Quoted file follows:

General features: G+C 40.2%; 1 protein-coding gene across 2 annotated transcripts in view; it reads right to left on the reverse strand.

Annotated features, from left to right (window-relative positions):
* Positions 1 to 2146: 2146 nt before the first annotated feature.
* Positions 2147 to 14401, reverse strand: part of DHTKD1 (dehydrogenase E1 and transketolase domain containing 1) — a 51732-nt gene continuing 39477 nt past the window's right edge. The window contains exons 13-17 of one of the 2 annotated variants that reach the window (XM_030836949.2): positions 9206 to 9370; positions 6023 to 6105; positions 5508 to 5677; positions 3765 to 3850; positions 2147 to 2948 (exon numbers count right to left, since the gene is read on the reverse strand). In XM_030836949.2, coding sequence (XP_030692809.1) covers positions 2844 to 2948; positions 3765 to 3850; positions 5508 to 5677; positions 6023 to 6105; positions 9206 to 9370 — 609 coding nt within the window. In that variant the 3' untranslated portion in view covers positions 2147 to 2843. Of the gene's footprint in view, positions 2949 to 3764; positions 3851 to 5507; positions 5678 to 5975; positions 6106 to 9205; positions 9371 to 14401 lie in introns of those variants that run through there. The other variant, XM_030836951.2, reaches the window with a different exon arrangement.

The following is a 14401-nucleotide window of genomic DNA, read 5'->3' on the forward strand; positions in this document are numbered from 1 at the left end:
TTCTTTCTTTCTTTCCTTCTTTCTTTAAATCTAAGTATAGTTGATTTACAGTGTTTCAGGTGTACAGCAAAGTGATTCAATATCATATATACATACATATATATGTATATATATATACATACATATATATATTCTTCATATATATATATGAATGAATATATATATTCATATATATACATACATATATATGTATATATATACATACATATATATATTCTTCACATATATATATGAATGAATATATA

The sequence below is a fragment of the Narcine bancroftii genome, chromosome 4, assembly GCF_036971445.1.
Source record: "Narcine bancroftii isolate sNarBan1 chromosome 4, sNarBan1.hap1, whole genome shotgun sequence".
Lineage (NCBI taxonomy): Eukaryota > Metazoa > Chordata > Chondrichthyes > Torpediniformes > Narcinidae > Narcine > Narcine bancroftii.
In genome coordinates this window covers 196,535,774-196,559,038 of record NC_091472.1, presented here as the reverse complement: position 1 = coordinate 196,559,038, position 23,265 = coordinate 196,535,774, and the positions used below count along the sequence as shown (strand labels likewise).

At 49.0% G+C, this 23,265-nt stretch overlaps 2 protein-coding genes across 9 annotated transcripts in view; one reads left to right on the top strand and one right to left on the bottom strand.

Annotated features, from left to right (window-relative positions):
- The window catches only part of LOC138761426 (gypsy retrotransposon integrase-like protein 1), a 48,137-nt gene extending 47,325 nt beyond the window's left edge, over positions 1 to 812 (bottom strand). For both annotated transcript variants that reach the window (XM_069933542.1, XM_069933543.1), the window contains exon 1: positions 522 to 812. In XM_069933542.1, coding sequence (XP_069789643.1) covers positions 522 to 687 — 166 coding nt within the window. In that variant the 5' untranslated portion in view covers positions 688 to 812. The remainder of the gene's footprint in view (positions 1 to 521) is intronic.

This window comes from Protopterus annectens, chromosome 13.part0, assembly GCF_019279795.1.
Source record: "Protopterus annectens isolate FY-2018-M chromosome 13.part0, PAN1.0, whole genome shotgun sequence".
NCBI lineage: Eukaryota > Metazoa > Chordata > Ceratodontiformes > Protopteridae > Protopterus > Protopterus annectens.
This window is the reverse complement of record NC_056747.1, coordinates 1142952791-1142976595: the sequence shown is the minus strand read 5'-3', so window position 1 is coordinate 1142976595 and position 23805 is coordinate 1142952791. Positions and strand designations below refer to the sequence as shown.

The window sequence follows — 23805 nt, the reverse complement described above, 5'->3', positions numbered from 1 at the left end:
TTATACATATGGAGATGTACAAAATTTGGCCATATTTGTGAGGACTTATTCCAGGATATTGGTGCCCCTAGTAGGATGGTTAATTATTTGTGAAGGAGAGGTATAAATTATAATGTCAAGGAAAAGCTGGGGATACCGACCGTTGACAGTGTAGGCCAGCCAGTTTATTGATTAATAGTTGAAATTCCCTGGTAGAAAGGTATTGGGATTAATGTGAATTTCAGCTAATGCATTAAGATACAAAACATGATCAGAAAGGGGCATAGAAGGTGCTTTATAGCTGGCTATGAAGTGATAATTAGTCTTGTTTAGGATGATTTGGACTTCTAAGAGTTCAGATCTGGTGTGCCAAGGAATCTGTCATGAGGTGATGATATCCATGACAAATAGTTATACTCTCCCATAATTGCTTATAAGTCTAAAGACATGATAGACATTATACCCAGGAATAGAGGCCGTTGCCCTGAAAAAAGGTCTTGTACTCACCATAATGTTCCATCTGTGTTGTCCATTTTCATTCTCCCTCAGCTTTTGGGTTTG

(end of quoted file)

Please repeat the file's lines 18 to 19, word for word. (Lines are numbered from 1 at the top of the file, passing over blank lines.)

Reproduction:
The window sequence follows — 23805 nt, the reverse complement described above, 5'->3', positions numbered from 1 at the left end:
TTATACATATGGAGATGTACAAAATTTGGCCATATTTGTGAGGACTTATTCCAGGATATTGGTGCCCCTAGTAGGATGGTTAATTATTTGTGAAGGAGAGGTATAAATTATAATGTCAAGGAAAAGCTGGGGATACCGACCGTTGACAGTGTAGGCCAGCCAGTTTATTGATTAATAGTTGAAATTCCCTGGTAGAAAGGTATTGGGATTAATGTGAATTTCAGCTAATGCATTAAGATACAAAACATGATCAGAAAGGGGCATAGAAGGTGCTTTATAGCTGGCTATGAAGTGATAATTAGTCTTGTTTAGGATGATTTGGACTTCTAAGAGTTCAGATCTGGTGTGCCAAGGAATCTGTCATGAGGTGATGATATCCATGACAAATAGTTATACTCTCCCATAATTGCTTATAAGTCTAAAGACATGATAGACATTATACCCAGGAATAGAGGCCGTTGCCCTGAAAAAAGGTCTTGTACTCACCATAATGTTCCATCTGTGTTGTCCATTTTCATTCTCCCTCAGCTTTTGGGTTTG